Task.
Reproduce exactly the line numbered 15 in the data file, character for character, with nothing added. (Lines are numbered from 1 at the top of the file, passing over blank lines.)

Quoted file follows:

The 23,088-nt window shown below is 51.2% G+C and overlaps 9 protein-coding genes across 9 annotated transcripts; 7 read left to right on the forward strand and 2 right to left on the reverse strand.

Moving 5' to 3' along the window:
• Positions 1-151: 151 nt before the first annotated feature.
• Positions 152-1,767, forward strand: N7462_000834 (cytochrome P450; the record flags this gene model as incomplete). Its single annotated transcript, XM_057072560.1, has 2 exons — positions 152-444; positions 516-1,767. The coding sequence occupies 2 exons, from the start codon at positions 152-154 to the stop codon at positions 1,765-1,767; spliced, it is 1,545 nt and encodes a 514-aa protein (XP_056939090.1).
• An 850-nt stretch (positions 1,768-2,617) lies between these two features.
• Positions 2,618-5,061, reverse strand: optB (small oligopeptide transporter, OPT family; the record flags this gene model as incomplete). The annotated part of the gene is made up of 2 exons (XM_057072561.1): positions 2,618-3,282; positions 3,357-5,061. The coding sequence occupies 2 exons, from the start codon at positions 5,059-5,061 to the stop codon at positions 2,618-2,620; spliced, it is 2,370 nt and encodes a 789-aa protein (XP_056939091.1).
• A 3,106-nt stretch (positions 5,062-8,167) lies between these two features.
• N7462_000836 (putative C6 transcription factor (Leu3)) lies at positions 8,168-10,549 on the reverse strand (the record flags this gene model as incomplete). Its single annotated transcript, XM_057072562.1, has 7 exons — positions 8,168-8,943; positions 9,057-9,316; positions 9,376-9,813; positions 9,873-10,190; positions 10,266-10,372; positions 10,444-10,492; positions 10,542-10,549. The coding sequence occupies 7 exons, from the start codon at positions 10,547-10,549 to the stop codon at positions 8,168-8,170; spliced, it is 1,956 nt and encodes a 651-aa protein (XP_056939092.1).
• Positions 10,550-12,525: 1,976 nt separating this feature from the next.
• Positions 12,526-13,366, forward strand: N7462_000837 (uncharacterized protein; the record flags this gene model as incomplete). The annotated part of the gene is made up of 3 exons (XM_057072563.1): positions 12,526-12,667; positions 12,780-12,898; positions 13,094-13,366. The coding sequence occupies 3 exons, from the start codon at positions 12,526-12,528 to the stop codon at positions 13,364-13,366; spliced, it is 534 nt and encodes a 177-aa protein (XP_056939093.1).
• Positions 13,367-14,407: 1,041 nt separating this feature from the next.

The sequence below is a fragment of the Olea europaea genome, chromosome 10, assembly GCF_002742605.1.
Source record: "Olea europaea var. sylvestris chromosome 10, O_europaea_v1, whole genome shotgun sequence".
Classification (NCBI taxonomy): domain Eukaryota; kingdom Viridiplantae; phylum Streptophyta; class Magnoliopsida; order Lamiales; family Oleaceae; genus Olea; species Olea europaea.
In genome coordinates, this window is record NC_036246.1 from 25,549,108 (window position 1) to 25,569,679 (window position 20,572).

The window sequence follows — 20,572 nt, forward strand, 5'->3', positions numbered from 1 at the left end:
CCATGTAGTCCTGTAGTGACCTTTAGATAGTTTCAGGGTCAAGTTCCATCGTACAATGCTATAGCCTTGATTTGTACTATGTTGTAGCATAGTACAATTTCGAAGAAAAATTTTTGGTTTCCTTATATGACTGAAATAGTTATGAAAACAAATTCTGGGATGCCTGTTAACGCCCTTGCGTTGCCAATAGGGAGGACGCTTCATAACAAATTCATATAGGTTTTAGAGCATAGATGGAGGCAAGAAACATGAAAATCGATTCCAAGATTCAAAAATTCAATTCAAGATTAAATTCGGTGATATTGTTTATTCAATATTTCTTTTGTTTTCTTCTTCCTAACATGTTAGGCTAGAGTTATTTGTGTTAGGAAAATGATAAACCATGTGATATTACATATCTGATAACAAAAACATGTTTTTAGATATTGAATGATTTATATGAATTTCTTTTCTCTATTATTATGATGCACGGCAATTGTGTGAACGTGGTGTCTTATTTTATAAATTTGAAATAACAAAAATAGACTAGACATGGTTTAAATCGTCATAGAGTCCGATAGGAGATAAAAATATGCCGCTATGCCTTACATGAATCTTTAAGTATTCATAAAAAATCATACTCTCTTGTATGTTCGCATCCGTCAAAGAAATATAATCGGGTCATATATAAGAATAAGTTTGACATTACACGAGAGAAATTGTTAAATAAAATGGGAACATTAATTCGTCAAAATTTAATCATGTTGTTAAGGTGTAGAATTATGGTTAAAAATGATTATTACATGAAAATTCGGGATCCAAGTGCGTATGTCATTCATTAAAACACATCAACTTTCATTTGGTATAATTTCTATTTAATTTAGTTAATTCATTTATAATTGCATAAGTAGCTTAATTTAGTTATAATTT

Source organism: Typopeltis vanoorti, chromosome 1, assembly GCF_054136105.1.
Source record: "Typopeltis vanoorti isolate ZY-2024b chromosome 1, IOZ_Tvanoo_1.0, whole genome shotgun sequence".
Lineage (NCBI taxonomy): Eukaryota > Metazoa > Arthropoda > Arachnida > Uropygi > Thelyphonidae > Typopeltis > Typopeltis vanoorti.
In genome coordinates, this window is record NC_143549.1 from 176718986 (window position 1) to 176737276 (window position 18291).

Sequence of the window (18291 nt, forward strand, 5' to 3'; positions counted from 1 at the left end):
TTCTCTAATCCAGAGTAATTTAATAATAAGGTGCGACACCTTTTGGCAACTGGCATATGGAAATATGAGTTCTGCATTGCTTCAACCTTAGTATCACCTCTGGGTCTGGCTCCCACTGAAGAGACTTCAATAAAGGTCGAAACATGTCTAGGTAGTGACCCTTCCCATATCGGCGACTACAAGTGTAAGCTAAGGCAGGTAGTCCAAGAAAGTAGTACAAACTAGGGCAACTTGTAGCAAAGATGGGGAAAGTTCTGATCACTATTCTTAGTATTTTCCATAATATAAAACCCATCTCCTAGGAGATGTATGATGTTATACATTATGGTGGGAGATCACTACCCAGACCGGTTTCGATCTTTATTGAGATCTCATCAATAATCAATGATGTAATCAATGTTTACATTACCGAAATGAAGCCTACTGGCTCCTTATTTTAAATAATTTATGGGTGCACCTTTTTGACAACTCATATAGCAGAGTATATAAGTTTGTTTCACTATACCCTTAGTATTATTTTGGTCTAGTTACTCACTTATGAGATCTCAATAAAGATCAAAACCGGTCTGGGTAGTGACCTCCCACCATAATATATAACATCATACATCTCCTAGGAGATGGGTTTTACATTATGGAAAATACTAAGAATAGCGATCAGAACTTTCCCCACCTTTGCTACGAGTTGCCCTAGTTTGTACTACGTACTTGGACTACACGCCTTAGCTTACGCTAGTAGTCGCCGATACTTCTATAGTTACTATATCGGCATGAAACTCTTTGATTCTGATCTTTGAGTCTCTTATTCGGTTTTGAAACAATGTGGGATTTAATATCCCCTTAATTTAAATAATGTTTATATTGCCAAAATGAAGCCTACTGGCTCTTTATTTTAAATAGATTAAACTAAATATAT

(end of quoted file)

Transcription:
In genome coordinates, this window is record NC_036246.1 from 25,549,108 (window position 1) to 25,569,679 (window position 20,572).